Observing the Sabbath

Soldier Boy and I are very motivated people when it comes to the cabin.  We are far better at imagining upgrades, finding materials and putting it all together for the cabin than for the house.  When we are at the cabin, there is always something to do.  Always something we can do better.  Everything we do is a learning experience.  It’s messy.  It’s exciting.  It’s extremely rewarding.

And it’s exhausting.

Too many times we have started the week on Monday needing another weekend.  Too many times we have backed out of the laneway, whispered goodbye to the cabin and then lamented the things we didn’t get to do.  Like kayaking.  Or reading.  Or getting started on that letter to my dear friend in another province.  What’s the point of this charming little haven in the woods if we aren’t going to just sit and relax and enjoy the peace and quiet that surrounds it?  If we don’t ever stop working?  If we don’t ever stop to listen to the music of the wildlife or to see the wildflowers bloom?  If we don’t stop just to have a conversation with each other about nothing in particular and reconnect after a long and busy week?

So, last weekend, after another weekend spent in perpetual work mode, we had to lay down the law.  We invoked an ancient ritual and set it in stone.  Hear ye!  Hear ye!  From this day forward, Sunday will be a day of REST!

You know how it is.  There’s ALWAYS some to be done.  Even if it isn’t major, there’s always some thing to build or tear down, there’s a new skill to be learned or something to be redone because we didn’t get it quite right the first time.  But no more on Sundays!

I will read and write and play the guitar! I will take the dogs on long walks through the woods and then nap in the hammock! I will swim and snack and kayak!  I will wander around with my camera!  I will enlist the boys to play a game of Sewer or a game of cards if it’s raining.  We will enjoy a campfire and some drinks and finally, go to bed rested and filled with joy.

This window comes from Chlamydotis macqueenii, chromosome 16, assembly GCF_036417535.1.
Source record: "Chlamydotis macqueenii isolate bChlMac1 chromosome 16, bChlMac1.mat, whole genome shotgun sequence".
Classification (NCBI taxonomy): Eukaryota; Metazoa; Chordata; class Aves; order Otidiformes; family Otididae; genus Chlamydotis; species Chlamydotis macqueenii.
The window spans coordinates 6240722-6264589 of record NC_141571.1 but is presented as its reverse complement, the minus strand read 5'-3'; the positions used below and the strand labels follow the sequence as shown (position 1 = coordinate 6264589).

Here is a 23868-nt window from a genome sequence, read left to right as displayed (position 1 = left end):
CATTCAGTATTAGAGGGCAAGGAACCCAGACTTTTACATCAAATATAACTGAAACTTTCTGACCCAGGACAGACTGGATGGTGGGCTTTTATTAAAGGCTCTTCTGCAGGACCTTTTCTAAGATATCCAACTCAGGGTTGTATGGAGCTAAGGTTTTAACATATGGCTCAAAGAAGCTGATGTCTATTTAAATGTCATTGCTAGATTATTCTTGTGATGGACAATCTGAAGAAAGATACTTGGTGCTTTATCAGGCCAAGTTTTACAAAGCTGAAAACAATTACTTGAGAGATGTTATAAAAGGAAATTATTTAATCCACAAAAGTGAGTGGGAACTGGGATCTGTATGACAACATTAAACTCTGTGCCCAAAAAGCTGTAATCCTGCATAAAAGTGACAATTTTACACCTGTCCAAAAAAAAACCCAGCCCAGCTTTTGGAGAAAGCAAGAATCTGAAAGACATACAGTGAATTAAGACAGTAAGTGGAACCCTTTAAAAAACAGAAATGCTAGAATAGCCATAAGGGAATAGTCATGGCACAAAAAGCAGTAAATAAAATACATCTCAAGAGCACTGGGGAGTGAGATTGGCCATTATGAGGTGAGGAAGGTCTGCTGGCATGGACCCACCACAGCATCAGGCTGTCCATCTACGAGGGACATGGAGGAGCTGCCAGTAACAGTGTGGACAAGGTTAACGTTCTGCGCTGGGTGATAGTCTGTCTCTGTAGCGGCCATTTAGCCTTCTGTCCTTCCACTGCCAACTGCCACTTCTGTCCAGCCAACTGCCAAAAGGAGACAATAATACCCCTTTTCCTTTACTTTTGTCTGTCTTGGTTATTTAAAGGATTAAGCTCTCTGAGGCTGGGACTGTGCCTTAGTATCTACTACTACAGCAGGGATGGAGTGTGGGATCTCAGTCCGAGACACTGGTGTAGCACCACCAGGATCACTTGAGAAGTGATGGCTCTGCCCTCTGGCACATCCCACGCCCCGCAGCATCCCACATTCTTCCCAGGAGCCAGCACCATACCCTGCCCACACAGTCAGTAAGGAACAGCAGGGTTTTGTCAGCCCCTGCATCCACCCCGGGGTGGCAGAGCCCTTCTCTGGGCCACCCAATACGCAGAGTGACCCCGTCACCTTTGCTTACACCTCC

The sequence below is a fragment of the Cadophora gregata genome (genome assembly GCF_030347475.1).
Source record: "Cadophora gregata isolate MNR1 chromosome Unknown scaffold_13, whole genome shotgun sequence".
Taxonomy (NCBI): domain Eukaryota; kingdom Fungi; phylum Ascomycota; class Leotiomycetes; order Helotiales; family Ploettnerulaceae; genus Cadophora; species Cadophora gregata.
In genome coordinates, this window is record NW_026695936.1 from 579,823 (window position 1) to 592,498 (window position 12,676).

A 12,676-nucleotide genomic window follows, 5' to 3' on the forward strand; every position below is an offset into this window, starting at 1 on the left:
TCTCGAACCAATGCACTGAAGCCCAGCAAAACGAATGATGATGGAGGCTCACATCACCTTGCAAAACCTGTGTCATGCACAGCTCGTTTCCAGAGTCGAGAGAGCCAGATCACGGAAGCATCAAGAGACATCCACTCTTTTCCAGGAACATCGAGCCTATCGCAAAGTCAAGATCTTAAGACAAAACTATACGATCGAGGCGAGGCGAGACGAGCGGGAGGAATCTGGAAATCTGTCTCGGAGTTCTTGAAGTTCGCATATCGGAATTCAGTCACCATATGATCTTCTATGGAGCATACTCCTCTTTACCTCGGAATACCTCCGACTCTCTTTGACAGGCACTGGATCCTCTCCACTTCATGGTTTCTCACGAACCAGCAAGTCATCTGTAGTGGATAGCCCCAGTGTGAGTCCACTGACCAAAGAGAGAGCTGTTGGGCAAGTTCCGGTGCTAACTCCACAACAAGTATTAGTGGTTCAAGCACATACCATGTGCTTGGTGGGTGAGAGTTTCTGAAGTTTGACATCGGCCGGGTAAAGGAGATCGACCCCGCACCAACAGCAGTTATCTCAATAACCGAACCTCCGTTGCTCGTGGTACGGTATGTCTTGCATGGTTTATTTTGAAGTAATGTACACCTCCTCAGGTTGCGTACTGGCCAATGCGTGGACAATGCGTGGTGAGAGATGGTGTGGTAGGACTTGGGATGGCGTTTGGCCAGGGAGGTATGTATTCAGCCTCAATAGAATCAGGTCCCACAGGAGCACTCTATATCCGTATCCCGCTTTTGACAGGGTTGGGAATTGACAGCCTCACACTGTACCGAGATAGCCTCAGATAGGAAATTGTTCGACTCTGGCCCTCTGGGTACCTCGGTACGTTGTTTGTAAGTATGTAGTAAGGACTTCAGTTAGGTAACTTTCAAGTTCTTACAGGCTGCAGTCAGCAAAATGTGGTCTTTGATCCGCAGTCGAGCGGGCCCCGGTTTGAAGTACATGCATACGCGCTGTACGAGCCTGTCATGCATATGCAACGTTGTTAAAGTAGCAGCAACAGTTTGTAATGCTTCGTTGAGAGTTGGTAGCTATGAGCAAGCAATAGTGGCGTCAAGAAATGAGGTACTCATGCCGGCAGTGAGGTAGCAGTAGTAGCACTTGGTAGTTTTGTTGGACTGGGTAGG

It will be hard at first to settle into the idea of not working.  We live in a workaholic culture.  I will continually have to ask myself if what I want to do should be considered work.  For example, is dusting work? For me, this is acceptable Sunday work since it takes all of five minutes to dust the entire cabin.  Is planting flowers work? It’s enjoyable so it’s acceptable too.  How about installing the new Lifestraw water-filtering system?  Well, we’re getting kind of low on clean water so again, I’m going to say that’s fine. 

But no building, no installing or assembling.  No demolishing or heavy lifting.  No leaving the property to buy tools or supplies unless it’s food, wine or other fun things. No painting. No major reorganizing.  I think you get the idea. 

So today marks the first Sabbath.  The first official day of rest at the cabin.   The first day I get to completely ignore all the things that “need” to get done and just focus on doing all the things that really should get done instead – relaxing, laughing, re-energizing, re-connecting with friends and family and creating fun stories and incredible memories.

You should too.



2 thoughts on “Observing the Sabbath

  1. My wife and I had to issue the same decree. I was going nuts working and never enjoying the lifestyle we were creating. It took us two years to hike the state land 5 minutes from our home, three years to realize that we also needed a vacation, four years to get our sailboat on the lake, and five years to take a bike ride on the paths in town. We have scheduled Sundays and Mondays as our weekends this summer and are taking the days off to enjoy family and the world around us.


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